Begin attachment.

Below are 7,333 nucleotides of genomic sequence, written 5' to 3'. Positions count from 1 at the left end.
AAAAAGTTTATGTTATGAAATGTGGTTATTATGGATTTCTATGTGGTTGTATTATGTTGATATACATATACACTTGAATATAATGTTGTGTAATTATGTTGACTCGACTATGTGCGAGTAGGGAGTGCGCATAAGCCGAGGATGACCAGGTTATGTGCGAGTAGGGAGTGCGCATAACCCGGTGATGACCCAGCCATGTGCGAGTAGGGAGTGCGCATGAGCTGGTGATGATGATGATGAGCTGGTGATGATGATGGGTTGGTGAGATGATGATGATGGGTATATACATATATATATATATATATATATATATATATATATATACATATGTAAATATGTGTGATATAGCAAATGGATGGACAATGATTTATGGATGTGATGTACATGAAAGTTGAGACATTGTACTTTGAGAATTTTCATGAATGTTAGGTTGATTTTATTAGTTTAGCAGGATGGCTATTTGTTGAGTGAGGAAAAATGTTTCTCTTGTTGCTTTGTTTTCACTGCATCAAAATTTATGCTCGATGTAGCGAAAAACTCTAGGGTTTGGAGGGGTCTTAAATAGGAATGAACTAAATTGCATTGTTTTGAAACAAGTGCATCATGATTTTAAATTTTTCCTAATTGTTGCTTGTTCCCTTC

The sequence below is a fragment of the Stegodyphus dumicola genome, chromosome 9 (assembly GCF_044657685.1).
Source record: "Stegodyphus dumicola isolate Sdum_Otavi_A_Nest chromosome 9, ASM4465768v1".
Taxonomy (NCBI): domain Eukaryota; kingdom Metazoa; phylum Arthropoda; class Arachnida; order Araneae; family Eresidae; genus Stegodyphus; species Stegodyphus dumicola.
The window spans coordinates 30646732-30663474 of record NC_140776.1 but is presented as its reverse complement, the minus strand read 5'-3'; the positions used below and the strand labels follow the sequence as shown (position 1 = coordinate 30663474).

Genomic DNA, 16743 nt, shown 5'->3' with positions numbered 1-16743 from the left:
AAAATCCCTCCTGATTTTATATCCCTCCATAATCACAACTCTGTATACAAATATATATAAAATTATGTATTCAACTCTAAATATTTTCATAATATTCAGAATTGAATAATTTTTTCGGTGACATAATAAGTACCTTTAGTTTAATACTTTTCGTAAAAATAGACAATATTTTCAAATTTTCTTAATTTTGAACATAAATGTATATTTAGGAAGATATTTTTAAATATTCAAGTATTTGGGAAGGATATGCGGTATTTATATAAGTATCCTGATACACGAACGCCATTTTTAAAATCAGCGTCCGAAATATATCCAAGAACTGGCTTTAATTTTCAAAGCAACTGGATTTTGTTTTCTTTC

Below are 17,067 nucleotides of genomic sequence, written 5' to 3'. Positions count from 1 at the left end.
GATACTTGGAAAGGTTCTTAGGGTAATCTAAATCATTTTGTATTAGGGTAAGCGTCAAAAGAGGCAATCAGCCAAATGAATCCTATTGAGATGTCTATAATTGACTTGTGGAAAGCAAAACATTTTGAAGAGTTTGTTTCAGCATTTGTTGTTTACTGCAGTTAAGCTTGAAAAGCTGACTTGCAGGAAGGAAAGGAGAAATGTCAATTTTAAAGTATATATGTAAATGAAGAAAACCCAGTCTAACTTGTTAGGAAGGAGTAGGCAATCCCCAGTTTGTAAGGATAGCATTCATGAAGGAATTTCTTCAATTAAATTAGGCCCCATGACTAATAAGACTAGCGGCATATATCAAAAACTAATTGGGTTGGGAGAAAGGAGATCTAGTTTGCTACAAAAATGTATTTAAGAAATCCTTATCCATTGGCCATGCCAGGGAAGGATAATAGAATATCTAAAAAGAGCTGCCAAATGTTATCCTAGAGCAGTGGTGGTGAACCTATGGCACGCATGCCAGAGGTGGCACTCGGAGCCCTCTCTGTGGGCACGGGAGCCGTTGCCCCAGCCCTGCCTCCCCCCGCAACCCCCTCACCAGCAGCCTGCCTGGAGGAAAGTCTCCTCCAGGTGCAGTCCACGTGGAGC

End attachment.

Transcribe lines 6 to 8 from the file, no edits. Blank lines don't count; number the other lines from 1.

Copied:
The window spans coordinates 30646732-30663474 of record NC_140776.1 but is presented as its reverse complement, the minus strand read 5'-3'; the positions used below and the strand labels follow the sequence as shown (position 1 = coordinate 30663474).

Genomic DNA, 16743 nt, shown 5'->3' with positions numbered 1-16743 from the left:
AAAATCCCTCCTGATTTTATATCCCTCCATAATCACAACTCTGTATACAAATATATATAAAATTATGTATTCAACTCTAAATATTTTCATAATATTCAGAATTGAATAATTTTTTCGGTGACATAATAAGTACCTTTAGTTTAATACTTTTCGTAAAAATAGACAATATTTTCAAATTTTCTTAATTTTGAACATAAATGTATATTTAGGAAGATATTTTTAAATATTCAAGTATTTGGGAAGGATATGCGGTATTTATATAAGTATCCTGATACACGAACGCCATTTTTAAAATCAGCGTCCGAAATATATCCAAGAACTGGCTTTAATTTTCAAAGCAACTGGATTTTGTTTTCTTTC